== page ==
Finally, the story should have quoted someone pointing out the absurdity of the claim made by Vice Chairman of Joint of Staff Gen. James Cartwright that cyber-attacks are comparable to weapons of mass destruction attacks, which means nuclear explosions, among other things. By most definitions, cyber-attacks have been going on a long time. They have killed either no one or almost no one. Yes, one can imagine scenarios where hackers trigger mass casualties. But equating these outlandish what-ifs to a nuclear weapon is either an assault on the meaning of “mass destruction” or threat inflation of first order. (I say this despite an article/ heroic epic in the same magazine depicting General Cartwright as a kind of cross between Napoleon and Jack Welch.)

I keep reading about the cyber-war we’re supposed to be fighting with China. Reading this story, I don’t see it. There are evidently a lot of Chinese hackers (not necessarily government-sponsored), and a bunch of Chinese electronic espionage (not necessarily successful). That’s a problem, not a war.

For a sober take on these matters, read James Lewis of the Center for Strategic and International Studies.

*I’m usually a fan of the National Journal and Shane Harris’ writing in it, so I chalk this up to an off-week.

Moral Responsibilities

The editors of the New Republic say we have a “moral responsibility” to invade Burma in order to distribute disaster relief. The editors observe that no one taken seriously is seriously advocating doing this and lament:

This is, put simply, an unacceptable abdication of our moral responsibilities. Even though our standing in the world has been severely diminished by Iraq, we should at least be debating intervention in Burma. There are, no doubt, many logistical complications and unintended consequences that would follow from such a policy. But there are also reasons why it should be a live option. The goal of such an intervention need not be regime change; it should simply be to make sure that a vulnerable population receives the supplies it desperately needs. Of course, if violating the sovereignty of a murderous regime happens to undermine that regime’s legitimacy, then that would not be such a terrible result. But this does not necessarily have to be our goal.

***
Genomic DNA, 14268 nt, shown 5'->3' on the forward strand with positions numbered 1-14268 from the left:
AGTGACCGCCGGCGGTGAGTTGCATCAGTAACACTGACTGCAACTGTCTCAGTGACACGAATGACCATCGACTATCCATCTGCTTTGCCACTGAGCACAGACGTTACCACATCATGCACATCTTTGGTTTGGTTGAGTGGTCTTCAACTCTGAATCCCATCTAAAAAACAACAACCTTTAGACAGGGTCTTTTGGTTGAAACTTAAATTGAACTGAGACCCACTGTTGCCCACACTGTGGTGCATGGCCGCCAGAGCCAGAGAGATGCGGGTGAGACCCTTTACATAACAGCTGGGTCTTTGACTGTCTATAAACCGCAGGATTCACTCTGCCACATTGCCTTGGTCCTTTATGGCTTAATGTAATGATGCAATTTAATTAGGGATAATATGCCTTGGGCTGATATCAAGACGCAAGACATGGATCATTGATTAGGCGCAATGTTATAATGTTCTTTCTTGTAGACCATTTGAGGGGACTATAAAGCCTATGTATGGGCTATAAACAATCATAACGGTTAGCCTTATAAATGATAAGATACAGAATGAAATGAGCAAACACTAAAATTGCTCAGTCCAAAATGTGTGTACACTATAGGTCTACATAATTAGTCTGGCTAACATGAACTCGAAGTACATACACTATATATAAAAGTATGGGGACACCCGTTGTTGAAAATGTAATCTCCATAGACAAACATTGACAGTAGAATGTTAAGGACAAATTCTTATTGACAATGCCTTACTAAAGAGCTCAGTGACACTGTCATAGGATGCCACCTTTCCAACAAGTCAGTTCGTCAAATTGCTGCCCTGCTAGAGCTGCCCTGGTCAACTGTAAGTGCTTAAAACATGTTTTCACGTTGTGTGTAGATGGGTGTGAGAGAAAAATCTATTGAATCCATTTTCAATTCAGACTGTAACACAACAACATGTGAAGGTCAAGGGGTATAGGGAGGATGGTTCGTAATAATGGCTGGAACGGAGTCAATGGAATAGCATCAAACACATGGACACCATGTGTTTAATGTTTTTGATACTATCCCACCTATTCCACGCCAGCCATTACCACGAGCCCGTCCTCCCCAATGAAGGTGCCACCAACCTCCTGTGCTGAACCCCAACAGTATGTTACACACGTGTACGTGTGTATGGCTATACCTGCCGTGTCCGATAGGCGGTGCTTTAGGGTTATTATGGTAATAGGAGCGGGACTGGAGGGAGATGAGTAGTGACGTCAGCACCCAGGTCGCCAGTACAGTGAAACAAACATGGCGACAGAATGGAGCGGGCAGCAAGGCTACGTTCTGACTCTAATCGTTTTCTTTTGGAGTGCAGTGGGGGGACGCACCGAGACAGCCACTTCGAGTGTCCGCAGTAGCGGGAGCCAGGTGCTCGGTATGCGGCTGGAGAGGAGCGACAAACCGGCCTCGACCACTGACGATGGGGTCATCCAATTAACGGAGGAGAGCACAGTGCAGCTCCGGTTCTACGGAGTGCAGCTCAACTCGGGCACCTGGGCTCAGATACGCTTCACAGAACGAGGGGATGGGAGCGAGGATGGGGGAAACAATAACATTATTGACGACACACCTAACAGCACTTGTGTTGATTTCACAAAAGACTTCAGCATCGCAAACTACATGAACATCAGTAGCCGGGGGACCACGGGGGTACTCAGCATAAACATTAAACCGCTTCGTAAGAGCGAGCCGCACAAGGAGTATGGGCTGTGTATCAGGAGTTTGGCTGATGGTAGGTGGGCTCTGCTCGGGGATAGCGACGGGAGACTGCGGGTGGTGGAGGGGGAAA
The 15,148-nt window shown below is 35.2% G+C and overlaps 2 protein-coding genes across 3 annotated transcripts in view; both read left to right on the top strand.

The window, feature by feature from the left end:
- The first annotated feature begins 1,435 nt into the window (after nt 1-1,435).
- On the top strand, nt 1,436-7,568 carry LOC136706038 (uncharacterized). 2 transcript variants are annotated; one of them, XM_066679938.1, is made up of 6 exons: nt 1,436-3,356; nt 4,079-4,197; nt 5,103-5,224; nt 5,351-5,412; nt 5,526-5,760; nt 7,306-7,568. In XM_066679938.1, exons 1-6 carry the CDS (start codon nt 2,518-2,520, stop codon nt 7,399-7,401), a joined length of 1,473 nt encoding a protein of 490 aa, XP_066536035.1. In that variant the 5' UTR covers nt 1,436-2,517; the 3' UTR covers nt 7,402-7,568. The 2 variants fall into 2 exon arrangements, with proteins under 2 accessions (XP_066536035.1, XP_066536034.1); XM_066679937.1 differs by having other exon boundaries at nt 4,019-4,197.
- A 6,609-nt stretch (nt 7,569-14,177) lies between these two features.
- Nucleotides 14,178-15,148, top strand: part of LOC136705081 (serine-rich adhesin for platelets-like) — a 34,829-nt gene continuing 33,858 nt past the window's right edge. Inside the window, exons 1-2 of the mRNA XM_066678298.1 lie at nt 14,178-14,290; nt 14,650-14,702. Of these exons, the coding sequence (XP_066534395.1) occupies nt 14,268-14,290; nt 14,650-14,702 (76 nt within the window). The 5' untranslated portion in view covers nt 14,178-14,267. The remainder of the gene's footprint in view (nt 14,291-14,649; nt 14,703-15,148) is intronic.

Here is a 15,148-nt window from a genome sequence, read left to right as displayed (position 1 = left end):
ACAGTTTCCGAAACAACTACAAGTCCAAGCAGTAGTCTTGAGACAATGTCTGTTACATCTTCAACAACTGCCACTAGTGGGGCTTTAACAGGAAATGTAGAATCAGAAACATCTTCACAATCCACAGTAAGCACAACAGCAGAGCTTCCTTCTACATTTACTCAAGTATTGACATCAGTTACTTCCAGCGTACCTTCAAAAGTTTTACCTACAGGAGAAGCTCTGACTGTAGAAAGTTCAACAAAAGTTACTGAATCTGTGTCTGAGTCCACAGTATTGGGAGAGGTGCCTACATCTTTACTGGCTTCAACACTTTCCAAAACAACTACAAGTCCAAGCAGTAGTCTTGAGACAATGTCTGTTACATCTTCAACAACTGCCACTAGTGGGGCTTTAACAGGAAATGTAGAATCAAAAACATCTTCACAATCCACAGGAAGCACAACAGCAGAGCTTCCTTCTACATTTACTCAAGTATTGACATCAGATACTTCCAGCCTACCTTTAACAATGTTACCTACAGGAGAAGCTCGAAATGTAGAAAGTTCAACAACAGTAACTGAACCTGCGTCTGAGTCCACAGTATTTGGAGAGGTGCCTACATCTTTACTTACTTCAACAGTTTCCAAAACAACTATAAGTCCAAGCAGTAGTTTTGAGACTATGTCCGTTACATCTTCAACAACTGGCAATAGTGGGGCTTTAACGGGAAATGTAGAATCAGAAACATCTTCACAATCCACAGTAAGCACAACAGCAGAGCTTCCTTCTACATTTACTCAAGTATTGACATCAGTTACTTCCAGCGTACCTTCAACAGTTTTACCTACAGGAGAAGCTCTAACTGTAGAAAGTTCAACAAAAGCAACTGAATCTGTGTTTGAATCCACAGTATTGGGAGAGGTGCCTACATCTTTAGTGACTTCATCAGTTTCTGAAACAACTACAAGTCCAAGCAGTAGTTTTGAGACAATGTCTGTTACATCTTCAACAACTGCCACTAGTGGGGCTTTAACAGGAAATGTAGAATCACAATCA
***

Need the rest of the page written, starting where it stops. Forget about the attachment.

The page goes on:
One should not, I suppose, be too surprised that this sort of slipshod advocacy still emanates from the epicenter of liberal imperialism, a publication that was as influential as any in urging the Iraq war on the American people. (Neither should the fact that its leadership attempted to make their non-apology apology for Iraq look magnanimous.) The piece’s curtsy at post-Iraq reality is even sort of endearing, in a child-like way.

Note also the focus not on the particular policy of invading and taking responsibility for disaster relief in Burma, but rather on the importance of “debating” such a policy. After all, the New Republic’s writers aren’t going to be the ones to invade the country and deliver the aid. Rather, the important question is whether the political climate will allow for TNR’s writers to churn out tough-minded and uncompromising articles that allow them to stretch their rhetorical legs yet still keep them within the beloved Broderian mainstream of American politics.

But maybe the most disappointing point of that paragraph is that instead of the rote “to be sure” formulation, the editors chose to dodge completely the substance of the policy they’re advocating for by using the more indirect “there are, no doubt, many logistical complications…” phrasing. Write what you know, guys.

In Memory of William Odom, An Appreciation

I was saddened to learn over the weekend that Lt. Gen. William E. Odom, USA (Ret.) – a military assistant to President Carter’s National Security Adviser Zbigniew Brzezinski, head of the National Security Agency under President Reagan, and an outspoken critic of the war in Iraq – had passed away from an apparent heart attack. He was 75 years old. His obituary reveals the extent of this man’s service to his country, and hints at his intellect and independence that I had grown to admire.

I did not know Gen. Odom very well, but I valued his wisdom and insight. Whenever I encountered him at meetings or informal receptions around town, I would gravitate toward him. He graciously shared his deep knowledge of defense and foreign policy issues, accumulated over many years in the military and in Washington. He was a terrific storyteller, and always generous with his time.

In recent years, especially, I respected his enormous courage in resisting mainstream opinion with respect to Iraq. He was one of a very few individuals who spoke out against the invasion before it occurred. After Saddam’s government fell, Gen. Odom made a strong case for why an expeditious military withdrawal from the country would serve U.S. interests, while a long-term occupation would undermine them. He made such arguments well before they were politically popular. (Read or listen to his comments at a Cato policy forum last year).

I have a strong suspicion that his outspokenness did not sit him in good stead with many of his one-time friends and benefactors, but he never seemed to care. Indeed, I sensed that he took some pleasure in it. For Bill Odom, being loyal to the truth was more important than being loyal to particular persons or groups.

In that respect, at least, Gen. Odom was a rare breed in Washington. He will be sorely missed.